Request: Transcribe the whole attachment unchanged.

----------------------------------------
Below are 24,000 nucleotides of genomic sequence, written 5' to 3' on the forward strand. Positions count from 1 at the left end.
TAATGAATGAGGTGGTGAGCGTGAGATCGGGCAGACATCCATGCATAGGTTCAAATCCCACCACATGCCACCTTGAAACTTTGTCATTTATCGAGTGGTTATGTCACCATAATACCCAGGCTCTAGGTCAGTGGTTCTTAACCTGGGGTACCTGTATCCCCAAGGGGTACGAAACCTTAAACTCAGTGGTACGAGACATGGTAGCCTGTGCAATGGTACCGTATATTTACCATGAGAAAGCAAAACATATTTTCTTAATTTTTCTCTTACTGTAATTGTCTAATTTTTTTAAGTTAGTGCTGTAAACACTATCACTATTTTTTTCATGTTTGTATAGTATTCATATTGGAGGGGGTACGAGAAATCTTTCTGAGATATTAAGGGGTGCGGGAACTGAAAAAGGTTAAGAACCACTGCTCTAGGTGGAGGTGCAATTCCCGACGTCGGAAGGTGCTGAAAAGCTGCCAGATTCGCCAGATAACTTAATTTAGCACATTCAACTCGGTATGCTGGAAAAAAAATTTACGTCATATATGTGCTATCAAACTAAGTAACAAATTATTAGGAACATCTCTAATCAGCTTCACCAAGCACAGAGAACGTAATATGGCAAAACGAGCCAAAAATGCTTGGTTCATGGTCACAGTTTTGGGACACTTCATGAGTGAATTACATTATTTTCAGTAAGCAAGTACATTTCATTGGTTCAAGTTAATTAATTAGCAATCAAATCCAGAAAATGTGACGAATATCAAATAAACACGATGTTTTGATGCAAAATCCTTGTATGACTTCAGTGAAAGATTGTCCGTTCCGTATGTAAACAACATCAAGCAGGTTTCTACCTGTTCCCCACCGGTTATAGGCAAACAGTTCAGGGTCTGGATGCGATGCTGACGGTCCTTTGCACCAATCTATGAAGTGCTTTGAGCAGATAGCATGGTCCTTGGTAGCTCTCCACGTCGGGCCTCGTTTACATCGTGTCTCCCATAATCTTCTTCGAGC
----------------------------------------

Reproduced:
Below are 24,000 nucleotides of genomic sequence, written 5' to 3' on the forward strand. Positions count from 1 at the left end.
TAATGAATGAGGTGGTGAGCGTGAGATCGGGCAGACATCCATGCATAGGTTCAAATCCCACCACATGCCACCTTGAAACTTTGTCATTTATCGAGTGGTTATGTCACCATAATACCCAGGCTCTAGGTCAGTGGTTCTTAACCTGGGGTACCTGTATCCCCAAGGGGTACGAAACCTTAAACTCAGTGGTACGAGACATGGTAGCCTGTGCAATGGTACCGTATATTTACCATGAGAAAGCAAAACATATTTTCTTAATTTTTCTCTTACTGTAATTGTCTAATTTTTTTAAGTTAGTGCTGTAAACACTATCACTATTTTTTTCATGTTTGTATAGTATTCATATTGGAGGGGGTACGAGAAATCTTTCTGAGATATTAAGGGGTGCGGGAACTGAAAAAGGTTAAGAACCACTGCTCTAGGTGGAGGTGCAATTCCCGACGTCGGAAGGTGCTGAAAAGCTGCCAGATTCGCCAGATAACTTAATTTAGCACATTCAACTCGGTATGCTGGAAAAAAAATTTACGTCATATATGTGCTATCAAACTAAGTAACAAATTATTAGGAACATCTCTAATCAGCTTCACCAAGCACAGAGAACGTAATATGGCAAAACGAGCCAAAAATGCTTGGTTCATGGTCACAGTTTTGGGACACTTCATGAGTGAATTACATTATTTTCAGTAAGCAAGTACATTTCATTGGTTCAAGTTAATTAATTAGCAATCAAATCCAGAAAATGTGACGAATATCAAATAAACACGATGTTTTGATGCAAAATCCTTGTATGACTTCAGTGAAAGATTGTCCGTTCCGTATGTAAACAACATCAAGCAGGTTTCTACCTGTTCCCCACCGGTTATAGGCAAACAGTTCAGGGTCTGGATGCGATGCTGACGGTCCTTTGCACCAATCTATGAAGTGCTTTGAGCAGATAGCATGGTCCTTGGTAGCTCTCCACGTCGGGCCTCGTTTACATCGTGTCTCCCATAATCTTCTTCGAGC